A "Note from Liz" on the anniversary of the death of George Floyd and events of the past year.
One year ago today, nine minutes changed the world.
A Black man died under the knee of a white police officer. While it wasn’t new, this death was different. The world said his name. George Floyd. His death was seared into the minds of millions of people all over the world and we collectively called for change.
These nine minutes occurred against the backdrop of a worldwide pandemic and during a divisive political time in our country. The events that followed included an attack on our democracy and hate against our Asian American and Pacific Islander communities. More recently, the conflict in the Middle East continues to show our need to come together to understand each other.
As we reflect on the events of the last year, I think about what they have taught us. I believe our university continues to have a critical impact on the lives of our students, faculty, staff, and community. The purpose of higher education in our society is more important now than at any other time in our history.
We have learned:
We must look out for each other, supporting all the different groups of people of our institution.
It is critical to respect multiple views of issues, cultures, and opinions, especially those different from ours.
There is a delicate balance at the intersection of our free speech and diversity, equity, and inclusion. Everyone has the fundamental right to speak up and be heard while also respecting the voices of others.
The institution’s role is to support and educate people without taking a position or giving an opinion.
Empathy is critical to our success, and we need to provide resources for growth to succeed in a more diverse, equitable, and inclusive world.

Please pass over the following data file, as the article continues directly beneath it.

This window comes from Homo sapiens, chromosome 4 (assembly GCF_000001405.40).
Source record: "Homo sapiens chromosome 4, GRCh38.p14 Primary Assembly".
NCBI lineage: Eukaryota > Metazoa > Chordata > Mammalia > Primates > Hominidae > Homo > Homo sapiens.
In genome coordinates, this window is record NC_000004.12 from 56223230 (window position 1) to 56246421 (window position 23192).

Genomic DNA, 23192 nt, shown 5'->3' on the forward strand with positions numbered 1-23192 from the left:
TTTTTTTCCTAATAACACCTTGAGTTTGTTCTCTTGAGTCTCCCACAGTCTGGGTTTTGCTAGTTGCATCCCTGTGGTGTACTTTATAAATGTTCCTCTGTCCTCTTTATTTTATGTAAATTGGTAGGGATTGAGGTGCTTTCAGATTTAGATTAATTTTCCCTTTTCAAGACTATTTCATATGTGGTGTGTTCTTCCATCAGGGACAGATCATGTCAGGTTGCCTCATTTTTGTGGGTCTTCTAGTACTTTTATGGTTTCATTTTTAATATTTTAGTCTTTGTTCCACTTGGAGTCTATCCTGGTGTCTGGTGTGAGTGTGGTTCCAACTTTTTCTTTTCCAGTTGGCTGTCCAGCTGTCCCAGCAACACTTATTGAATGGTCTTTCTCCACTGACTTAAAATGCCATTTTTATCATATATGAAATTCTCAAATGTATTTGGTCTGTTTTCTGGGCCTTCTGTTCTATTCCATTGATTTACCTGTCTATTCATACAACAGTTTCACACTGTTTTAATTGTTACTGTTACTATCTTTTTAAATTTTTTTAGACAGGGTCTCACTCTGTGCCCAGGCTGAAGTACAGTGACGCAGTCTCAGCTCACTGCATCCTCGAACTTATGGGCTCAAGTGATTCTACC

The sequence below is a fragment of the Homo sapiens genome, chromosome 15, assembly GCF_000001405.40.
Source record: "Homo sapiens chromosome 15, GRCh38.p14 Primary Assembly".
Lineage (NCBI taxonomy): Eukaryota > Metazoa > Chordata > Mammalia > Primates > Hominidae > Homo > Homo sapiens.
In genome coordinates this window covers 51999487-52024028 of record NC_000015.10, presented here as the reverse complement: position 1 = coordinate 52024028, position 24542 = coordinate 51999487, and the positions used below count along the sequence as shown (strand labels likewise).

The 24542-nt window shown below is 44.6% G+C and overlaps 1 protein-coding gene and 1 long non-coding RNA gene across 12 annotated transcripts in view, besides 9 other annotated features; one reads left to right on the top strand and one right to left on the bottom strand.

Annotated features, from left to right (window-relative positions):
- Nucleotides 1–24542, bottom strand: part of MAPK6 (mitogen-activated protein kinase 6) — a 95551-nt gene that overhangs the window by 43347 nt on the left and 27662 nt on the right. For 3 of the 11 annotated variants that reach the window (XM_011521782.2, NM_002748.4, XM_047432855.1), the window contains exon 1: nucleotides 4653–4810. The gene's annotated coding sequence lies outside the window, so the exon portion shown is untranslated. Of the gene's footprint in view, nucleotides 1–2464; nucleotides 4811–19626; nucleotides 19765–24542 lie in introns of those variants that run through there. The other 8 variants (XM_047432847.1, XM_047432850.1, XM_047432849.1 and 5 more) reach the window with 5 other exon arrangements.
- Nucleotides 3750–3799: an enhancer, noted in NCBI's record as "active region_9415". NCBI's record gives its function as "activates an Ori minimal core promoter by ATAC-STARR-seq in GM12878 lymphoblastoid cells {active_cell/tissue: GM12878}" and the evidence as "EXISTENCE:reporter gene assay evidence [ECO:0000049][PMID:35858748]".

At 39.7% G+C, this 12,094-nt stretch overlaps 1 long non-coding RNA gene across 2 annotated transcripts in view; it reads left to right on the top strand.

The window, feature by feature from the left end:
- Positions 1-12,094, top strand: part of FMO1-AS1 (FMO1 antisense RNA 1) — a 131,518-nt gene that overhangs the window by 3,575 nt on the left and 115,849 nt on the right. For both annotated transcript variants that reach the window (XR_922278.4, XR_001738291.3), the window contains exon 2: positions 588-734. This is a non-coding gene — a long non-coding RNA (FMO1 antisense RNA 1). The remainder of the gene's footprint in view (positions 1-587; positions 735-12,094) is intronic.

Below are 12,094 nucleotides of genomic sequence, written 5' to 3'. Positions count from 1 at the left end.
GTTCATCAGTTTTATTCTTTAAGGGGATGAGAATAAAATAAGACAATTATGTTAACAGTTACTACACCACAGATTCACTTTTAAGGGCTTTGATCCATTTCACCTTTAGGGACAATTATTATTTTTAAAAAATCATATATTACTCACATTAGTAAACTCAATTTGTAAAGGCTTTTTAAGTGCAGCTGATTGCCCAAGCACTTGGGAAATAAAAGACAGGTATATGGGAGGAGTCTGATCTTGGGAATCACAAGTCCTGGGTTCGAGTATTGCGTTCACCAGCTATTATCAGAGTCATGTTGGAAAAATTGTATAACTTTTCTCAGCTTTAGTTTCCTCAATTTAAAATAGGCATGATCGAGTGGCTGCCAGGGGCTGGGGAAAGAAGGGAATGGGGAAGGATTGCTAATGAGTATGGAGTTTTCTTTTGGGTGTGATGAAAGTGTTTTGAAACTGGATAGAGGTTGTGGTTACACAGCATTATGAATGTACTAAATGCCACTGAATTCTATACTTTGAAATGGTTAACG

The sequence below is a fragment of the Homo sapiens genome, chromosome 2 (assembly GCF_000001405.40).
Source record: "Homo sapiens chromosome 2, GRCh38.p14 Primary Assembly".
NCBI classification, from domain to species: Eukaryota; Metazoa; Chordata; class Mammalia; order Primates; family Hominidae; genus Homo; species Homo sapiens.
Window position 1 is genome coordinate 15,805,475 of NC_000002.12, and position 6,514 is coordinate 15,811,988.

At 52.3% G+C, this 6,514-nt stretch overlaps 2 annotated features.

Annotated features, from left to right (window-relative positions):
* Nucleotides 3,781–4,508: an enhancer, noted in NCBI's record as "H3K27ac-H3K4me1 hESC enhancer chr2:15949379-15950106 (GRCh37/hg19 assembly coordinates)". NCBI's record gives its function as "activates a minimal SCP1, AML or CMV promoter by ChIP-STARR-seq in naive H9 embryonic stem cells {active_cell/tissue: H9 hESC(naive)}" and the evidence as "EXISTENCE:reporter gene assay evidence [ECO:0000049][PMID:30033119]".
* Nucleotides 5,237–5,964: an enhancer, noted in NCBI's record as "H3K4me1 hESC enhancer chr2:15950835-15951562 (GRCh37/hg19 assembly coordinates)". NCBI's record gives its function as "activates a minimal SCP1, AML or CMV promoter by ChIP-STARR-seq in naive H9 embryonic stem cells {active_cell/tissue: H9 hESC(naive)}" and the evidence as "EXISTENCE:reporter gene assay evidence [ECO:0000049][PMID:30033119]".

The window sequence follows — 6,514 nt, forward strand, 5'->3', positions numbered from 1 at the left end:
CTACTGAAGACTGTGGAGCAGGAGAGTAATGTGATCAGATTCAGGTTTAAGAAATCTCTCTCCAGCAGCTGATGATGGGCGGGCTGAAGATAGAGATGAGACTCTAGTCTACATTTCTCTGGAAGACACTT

The more we focus on listening to and respecting each other, we build a stronger community preparing our students for their next steps. We have to become a more collaborative university.
On this anniversary, I anticipate hearing many people say there hasn't been enough progress. There is truth to this, but I suggest we should first commit to growing ourselves.
Let’s not wait for someone to tell us to get better, but just take the initiative to be better because it is the right thing to do.
Instead of asking, “Where we are one year later,” I would rather ask, “Where will we be a year from today?”
With this in mind, I ask our campus to pause on this day and take nine minutes.
Take Nine Minutes.
Take nine minutes to think about your growth and how to be a better neighbor. Pause today to focus on how you will become responsible for the change our community wants and needs.
Can I familiarize myself with a different culture, religion, or way of life?
Do I genuinely respect others no matter who they love, their religion, political affiliation, the color of skin, a disability, or where they come from?
Will I be brave enough to ask when I don’t know or understand?
Do I assume things about people because of the clothes they wear, a hairstyle, what they eat, or how they speak?
Am I pronouncing my neighbor’s name correctly?
Do I bully my way to get what I want, or do I work to find consensus with others?
Do I respect my neighbor whether or not I am in their presence?
Take nine minutes today and ask yourself some hard questions. Take nine minutes to grow the University of Iowa by developing yourself.
This is how we can honor the memory of George Floyd. Let our growth be his legacy—to treat all people with dignity and respect. This is how we learn from the events of the last year and work for a better day.
Today, take nine minutes to be better Hawkeyes.
Liz Tovar, Ph.D.
Executive officer and associate vice president
Division of Diversity, Equity, and Inclusion